Saxo Inflation Monitor Saxo Inflation Monitor Saxo Inflation Monitor

Saxo Inflation Monitor

Christopher Dembik

Head of Macroeconomic Research

Summary:  Saxo Inflation Monitor is a new publication that tracks various forms of inflation and price trends in order to forecast the evolution of inflation and the potential market impact.

We intuitively believe that the rise in protectionism is fueling higher inflation. While there is evidence of price spikes on products targeted by higher tariffs (such as the price of washing machine imports in the United States), aggregate inflation remains low in most developed countries and even falls in many Asian countries.

The latest Chinese figures tend to indicate that China is starting to export lowflation globally again. Chinese CPI for non-agricultural products is up only 1% YoY while the PPI is collapsing to minus 1.2% YoY from minus 0.8%. The outlook is not as bad as in 2015, when China has massively exported deflation to trade partners, but should economic situation continue to deteriorate, the risk of outright deflation would increase significantly.

In the United States, the main measures of inflation confirm that it is close to target. Based on an annual percentage rate, CPI is standing at 1.7% YoY in September, PCE is at 1.6% YoY in August and PCE excluding food and energy is at 2.4% YoY the same month. Inflation is notably supported by a healthy job market and still improving wage growth.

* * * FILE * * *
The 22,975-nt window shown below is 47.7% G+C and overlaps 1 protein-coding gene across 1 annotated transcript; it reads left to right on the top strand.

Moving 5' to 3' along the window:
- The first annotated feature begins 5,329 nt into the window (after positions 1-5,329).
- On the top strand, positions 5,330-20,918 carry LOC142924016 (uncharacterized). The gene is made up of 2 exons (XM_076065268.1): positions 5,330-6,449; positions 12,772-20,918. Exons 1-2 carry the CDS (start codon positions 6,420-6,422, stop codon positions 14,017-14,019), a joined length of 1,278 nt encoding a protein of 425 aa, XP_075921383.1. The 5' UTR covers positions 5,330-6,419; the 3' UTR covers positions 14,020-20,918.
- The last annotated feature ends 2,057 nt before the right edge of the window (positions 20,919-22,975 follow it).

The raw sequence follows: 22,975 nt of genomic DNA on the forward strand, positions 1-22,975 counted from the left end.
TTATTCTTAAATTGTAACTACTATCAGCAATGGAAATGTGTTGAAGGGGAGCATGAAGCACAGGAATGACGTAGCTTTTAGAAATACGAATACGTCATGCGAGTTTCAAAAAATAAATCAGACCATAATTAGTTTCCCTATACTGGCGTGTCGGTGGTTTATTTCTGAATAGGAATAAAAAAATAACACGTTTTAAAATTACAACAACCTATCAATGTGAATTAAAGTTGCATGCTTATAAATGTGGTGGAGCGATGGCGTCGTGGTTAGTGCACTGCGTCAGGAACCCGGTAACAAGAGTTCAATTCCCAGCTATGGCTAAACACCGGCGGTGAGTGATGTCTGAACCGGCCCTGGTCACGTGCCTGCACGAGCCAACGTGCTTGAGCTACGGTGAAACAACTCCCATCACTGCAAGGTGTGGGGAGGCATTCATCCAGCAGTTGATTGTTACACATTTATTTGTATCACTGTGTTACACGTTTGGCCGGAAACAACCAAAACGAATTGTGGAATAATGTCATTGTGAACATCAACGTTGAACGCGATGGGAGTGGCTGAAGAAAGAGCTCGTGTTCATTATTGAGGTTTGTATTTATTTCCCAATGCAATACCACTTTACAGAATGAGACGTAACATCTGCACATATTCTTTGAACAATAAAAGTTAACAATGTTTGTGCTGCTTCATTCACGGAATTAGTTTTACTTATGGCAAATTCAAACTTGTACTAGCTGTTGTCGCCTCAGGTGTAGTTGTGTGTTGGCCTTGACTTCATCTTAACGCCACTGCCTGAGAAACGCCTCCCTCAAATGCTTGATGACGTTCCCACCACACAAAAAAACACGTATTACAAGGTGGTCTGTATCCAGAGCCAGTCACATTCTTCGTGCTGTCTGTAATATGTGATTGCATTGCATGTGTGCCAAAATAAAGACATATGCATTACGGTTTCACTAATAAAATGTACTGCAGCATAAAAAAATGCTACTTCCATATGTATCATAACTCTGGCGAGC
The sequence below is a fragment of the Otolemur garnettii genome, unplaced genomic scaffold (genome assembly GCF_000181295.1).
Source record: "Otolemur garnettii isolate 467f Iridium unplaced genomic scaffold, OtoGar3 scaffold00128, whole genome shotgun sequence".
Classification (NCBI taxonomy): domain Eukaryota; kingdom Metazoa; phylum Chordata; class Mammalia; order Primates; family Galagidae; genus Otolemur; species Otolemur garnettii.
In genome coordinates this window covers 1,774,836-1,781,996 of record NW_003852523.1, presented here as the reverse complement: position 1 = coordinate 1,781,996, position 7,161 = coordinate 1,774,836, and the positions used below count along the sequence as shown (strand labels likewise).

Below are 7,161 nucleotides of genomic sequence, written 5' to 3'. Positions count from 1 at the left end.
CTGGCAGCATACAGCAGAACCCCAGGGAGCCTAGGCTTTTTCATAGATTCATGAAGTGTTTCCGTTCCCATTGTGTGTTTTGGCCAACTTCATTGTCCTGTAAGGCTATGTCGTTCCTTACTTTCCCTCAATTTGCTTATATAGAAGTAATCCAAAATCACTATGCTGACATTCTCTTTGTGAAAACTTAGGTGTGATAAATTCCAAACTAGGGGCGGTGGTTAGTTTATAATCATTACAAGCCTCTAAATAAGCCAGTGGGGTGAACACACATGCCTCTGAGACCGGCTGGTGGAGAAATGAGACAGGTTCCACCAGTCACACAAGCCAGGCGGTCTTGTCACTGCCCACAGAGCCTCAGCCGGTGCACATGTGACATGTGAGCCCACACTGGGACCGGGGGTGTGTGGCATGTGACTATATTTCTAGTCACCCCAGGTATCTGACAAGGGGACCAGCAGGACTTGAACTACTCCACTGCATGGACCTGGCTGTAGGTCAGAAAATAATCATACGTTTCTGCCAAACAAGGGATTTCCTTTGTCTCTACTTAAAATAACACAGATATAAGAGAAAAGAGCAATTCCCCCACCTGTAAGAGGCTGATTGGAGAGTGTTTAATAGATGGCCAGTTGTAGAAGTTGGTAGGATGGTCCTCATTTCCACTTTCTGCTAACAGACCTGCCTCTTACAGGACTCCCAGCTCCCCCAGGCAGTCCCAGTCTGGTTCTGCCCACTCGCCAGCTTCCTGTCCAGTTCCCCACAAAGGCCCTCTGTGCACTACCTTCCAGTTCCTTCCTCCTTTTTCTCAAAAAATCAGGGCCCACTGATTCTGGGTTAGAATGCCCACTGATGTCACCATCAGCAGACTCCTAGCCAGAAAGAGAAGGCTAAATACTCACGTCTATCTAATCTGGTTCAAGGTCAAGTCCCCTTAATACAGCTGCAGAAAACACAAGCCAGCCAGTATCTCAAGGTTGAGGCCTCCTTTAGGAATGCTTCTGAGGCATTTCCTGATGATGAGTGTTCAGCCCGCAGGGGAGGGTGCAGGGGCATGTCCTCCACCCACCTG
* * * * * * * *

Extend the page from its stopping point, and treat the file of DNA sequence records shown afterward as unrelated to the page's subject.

However, these drivers may play a less important role in the coming months. In the chart below, we have plotted small businesses' plans to increase compensation, and the evolution of the employment cost index, which details the changes in the costs of labor. We find out a strong correlation of 0.8 between both series and that NFIB compensation plans lead by three quarters.

Based on the latest update, the net share of small companies planning to raise compensation in the next three months is moving downward, at 18% in September (down 7 points from the peak of this cycle reached in November 2018). It tends to suggest that inflationary pressures are slowly fading on Main Street and it could ultimately result in lower employment cost going into 2020.

The divergence between realized inflation and expected inflation has increased a lot over the past few months. The University of Michigan survey, the 5-year break-even inflation rate (chart below) and the Cleveland Fed survey all confirm an increased risk of de-anchoring of inflation expectations. The 5-year break-even inflation rate is close to its 2015-2016 low points when inflation was moving down due to the Chinese deflation. This divergence is intriguing because inflation expectations should normally be higher given the current headline inflation and commodity trends.

The evolution of the Fed’s “underlying inflation gauge” confirms that inflation expectations are going in the right direction and that inflation is doomed to fall in 2020. In the chart below, we show the relationship between core CPI and the new underlying inflation tracker of the NY Fed that integrates both macroeconomic data and financial variables (if you wish, you can access the full data set HERE). Not only does the “underlying inflation gauge” demonstrate high correlation of 0.7 with core CPI, but it also leads the former by a little over a year. This correlation suggests that inflation may be about to deceleration, which could be good news for the FED as it would leave more room to lower rates further to stimulate the economy.

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